While it's still quite early, current evaluations suggest little population impact due to winter weather and some potential improvement relative to two years of drought-induced declines.
"I don't have a crystal ball, but there is at least improvement this year in terms of soil moisture," said Ed Gorman, small game manager for CPW. "We've already set the stage in terms of nesting habitat, but not necessarily for brooding. Brood habitat develops a little later than nesting habitat, so the moisture we got a month ago doesn't really affect it. We still need moisture in late April and early May."
Gorman anticipates a relatively strong nesting cycle after a fairly typical winter for Colorado's most popular upland game birds. But should drought conditions return this spring, an ensuing lack of food and cover will challenge chicks to survive. Even snow will be welcome on the plains for a while.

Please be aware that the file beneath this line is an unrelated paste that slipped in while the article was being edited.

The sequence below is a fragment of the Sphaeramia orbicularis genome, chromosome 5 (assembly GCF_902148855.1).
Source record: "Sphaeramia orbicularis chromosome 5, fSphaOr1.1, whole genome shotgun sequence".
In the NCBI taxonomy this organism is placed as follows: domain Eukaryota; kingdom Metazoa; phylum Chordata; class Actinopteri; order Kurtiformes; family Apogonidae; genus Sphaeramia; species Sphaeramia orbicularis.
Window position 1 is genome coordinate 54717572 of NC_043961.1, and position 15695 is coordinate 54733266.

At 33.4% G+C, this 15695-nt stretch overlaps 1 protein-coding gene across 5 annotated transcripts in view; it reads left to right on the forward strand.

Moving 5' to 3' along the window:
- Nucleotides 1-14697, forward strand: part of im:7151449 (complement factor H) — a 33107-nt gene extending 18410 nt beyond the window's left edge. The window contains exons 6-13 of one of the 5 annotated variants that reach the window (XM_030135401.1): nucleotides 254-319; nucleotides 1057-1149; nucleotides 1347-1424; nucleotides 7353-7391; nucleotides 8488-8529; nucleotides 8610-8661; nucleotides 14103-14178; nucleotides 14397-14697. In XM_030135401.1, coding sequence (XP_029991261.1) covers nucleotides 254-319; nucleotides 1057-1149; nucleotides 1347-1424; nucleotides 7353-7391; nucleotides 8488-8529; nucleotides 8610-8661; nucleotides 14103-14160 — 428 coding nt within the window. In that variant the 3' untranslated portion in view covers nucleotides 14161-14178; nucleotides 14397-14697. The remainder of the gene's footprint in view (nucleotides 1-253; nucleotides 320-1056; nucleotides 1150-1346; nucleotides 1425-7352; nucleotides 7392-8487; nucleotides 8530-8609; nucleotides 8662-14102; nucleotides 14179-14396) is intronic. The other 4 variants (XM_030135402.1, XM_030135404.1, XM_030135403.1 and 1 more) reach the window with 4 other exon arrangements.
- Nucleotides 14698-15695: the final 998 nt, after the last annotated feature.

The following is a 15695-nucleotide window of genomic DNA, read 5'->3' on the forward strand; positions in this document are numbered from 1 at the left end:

"Every time it gets dry, you take a double hit of no food and no habitat," Gorman said. "When you have a blizzard, you at least get moisture to grow habitat. You can lose some birds, but it also serves to rebuild habitat, which in the end is what drives these populations anyway. I'll take winter moisture every time over drought."